We are going to go ahead and start adding on to this simple SELECT statement where we are saying select the data that we want from the table that we are interested in. But we need to move on and make sure that we are only retrieving the data in the right circumstance or in the right order or when certain conditions are true. So we are going to build on that next.

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This video is part of

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SQL Server 2008 Essential Training

74 video lessons · 36416 viewers

Simon Allardice
Author

 
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  1. 2m 21s
    1. Welcome
      1m 19s
    2. Using the exercise files
      1m 2s
  2. 17m 58s
    1. SQL Server core concepts
      9m 4s
    2. SQL Server editions
      3m 8s
    3. Applications included with SQL Server
      5m 46s
  3. 26m 1s
    1. Preparing for installation
      3m 44s
    2. Creating service accounts
      2m 33s
    3. Installing SQL Server
      11m 42s
    4. Post-installation checks
      3m 9s
    5. Installing sample databases
      4m 53s
  4. 13m 35s
    1. Introduction to SQL Server Management Studio
      8m 7s
    2. Introduction to SQL Server Books Online
      3m 6s
    3. SQL Server system databases
      2m 22s
  5. 1h 26m
    1. Planning your database
      9m 39s
    2. Creating a SQL Server database
      4m 7s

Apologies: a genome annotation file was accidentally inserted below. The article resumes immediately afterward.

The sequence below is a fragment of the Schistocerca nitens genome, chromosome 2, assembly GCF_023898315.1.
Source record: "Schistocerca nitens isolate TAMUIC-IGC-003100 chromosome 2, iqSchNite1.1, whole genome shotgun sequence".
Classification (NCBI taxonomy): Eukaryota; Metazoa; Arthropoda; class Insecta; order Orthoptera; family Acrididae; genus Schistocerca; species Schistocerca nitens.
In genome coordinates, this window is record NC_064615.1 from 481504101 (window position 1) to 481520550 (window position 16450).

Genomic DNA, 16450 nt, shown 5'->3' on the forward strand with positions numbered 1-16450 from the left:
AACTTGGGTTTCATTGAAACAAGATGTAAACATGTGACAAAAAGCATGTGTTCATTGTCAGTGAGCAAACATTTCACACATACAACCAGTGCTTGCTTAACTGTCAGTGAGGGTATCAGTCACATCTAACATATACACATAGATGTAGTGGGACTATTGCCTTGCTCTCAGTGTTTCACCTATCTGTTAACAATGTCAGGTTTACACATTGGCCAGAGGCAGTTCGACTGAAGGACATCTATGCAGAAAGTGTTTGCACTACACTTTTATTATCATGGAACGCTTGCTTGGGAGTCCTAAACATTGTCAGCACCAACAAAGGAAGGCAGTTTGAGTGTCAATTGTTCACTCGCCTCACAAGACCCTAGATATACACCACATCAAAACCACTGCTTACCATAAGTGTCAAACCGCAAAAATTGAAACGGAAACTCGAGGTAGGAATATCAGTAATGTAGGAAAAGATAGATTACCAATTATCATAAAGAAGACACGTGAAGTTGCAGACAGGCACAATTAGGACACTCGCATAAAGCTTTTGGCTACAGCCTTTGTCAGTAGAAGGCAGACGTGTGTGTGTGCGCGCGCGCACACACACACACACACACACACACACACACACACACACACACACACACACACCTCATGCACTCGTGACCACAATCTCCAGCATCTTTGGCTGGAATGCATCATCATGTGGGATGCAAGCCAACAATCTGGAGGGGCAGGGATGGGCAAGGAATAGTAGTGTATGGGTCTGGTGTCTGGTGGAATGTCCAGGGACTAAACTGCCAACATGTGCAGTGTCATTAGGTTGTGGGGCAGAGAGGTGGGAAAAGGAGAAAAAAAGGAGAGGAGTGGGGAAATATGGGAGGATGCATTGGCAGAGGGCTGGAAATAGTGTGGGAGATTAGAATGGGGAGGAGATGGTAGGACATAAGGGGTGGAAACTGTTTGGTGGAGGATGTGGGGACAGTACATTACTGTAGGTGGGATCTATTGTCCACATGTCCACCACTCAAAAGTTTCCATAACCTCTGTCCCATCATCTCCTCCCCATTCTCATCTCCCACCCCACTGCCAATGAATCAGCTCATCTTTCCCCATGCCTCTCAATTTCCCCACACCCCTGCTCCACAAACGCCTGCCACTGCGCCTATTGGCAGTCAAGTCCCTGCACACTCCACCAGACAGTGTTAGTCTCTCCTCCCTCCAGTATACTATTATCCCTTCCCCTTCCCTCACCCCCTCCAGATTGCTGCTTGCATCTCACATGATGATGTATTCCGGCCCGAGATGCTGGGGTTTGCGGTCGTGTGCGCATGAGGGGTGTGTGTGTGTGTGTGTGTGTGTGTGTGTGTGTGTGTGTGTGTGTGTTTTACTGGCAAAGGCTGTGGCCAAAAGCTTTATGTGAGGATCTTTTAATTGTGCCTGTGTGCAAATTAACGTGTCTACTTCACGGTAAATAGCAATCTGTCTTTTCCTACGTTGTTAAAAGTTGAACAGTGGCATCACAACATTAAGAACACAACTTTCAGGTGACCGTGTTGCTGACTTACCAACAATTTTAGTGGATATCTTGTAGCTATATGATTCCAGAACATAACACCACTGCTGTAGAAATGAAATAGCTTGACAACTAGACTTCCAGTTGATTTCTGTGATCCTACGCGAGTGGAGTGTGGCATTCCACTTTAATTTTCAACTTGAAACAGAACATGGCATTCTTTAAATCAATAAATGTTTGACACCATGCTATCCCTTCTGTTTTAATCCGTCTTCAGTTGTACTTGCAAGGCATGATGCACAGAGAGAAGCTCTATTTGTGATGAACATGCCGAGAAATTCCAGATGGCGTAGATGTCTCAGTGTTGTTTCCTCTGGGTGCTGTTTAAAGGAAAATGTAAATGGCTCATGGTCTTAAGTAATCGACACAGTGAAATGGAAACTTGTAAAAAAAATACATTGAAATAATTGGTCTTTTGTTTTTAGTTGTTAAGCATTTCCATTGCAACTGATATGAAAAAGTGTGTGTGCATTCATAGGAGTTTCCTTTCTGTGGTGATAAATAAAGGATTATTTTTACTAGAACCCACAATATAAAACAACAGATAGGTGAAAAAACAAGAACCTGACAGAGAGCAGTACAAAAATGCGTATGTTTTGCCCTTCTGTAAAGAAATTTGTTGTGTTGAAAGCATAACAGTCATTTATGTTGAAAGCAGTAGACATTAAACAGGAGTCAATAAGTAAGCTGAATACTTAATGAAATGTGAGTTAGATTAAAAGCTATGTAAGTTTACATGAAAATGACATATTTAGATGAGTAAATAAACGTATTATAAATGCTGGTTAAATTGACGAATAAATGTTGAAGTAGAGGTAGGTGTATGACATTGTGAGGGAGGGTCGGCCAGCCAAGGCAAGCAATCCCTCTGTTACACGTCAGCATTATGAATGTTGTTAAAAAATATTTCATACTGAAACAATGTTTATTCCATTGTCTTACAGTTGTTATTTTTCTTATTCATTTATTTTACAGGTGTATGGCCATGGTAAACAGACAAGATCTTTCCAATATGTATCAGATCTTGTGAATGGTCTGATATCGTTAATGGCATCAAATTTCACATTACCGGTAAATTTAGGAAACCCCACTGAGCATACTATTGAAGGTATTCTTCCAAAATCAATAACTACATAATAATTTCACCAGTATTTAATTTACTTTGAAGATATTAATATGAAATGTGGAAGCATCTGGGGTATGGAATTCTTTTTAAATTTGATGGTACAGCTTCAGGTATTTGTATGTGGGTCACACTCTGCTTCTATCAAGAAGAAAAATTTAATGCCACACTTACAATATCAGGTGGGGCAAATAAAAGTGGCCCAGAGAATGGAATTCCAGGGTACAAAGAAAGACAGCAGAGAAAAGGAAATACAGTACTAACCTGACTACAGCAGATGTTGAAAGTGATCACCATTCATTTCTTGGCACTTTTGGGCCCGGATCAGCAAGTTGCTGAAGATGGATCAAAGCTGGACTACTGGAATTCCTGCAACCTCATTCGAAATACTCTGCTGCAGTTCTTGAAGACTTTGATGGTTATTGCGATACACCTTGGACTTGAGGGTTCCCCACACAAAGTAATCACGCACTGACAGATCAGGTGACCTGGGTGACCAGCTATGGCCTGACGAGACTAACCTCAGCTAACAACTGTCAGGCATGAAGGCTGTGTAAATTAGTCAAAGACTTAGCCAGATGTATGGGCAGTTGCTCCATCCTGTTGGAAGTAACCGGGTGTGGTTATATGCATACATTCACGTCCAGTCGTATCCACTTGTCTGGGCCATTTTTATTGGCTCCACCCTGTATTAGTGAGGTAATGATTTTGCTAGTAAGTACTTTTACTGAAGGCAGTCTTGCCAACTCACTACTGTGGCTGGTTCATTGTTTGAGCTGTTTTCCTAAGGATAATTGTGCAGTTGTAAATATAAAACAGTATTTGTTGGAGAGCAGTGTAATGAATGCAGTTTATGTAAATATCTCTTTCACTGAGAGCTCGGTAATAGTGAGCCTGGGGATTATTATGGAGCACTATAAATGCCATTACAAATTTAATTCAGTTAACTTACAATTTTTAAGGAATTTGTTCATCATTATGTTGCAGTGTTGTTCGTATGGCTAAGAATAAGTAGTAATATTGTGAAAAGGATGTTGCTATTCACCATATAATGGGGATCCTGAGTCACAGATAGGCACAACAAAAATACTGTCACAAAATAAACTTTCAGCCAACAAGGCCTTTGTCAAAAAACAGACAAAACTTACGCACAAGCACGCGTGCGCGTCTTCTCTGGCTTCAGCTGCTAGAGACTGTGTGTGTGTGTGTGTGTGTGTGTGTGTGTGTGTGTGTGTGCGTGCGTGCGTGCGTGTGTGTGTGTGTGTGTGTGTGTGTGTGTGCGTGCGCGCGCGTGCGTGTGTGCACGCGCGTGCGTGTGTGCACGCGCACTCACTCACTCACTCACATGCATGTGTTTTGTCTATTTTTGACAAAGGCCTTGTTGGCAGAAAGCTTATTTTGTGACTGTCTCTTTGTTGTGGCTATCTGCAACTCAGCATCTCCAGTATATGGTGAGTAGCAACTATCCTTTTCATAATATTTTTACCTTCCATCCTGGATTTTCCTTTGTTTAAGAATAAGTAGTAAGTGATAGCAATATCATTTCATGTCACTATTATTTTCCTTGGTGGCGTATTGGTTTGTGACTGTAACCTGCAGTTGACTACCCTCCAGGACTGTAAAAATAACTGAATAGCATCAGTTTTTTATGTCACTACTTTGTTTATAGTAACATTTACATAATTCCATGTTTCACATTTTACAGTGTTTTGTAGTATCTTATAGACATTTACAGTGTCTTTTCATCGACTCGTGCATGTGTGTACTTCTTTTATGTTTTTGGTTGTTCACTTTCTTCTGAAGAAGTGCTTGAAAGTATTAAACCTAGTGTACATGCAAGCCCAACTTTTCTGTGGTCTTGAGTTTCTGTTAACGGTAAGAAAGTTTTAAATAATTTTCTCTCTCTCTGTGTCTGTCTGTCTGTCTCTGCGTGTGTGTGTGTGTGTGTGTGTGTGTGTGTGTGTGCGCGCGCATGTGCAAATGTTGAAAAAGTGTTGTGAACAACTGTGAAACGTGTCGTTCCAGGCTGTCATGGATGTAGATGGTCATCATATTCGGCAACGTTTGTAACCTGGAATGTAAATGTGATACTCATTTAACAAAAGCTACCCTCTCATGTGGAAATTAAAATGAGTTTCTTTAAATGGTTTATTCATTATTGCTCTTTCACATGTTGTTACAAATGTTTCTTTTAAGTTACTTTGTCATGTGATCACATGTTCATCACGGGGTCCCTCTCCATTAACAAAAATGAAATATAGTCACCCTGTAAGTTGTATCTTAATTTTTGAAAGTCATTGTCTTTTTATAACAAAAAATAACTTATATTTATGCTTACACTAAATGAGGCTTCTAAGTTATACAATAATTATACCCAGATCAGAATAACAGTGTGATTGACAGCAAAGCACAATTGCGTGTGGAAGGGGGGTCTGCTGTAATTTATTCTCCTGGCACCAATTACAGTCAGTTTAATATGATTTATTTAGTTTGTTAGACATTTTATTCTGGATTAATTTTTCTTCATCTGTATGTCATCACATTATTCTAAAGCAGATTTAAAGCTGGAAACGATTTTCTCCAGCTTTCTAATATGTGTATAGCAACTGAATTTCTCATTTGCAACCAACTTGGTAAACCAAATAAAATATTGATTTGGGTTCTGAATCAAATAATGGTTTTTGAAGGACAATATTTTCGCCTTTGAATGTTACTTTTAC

3. Creating tables
      7m 51s
    4. Data types in SQL Server
      12m 25s
    5. Defining keys
      8m 9s
    6. Creating default values
      4m 39s
    7. Creating check constraints
      2m 25s
    8. Creating unique constraints
      4m 34s
    9. Introduction to relationships and foreign keys
      9m 51s
    10. Creating relationships in SQL Server Management Studio
      8m 14s
    11. Database normalization
      11m 47s
    12. Creating computed columns
      3m 10s
  6. 23m 11s
    1. Using the SQL Server Import and Export Wizard
      3m 58s
    2. Importing Excel files into SQL Server
      6m 11s
    3. Importing CSV files into SQL Server
      5m 27s
    4. Importing Access databases into SQL Server
      7m 35s
  7. 55m 29s
    1. Introduction to Transact-SQL
      3m 43s
    2. Using SELECT statements
      7m 16s
    3. Changing the default database
      2m 21s
    4. Creating conditions in SQL
      8m 10s
    5. Sorting your output
      3m 23s
    6. Using aggregate functions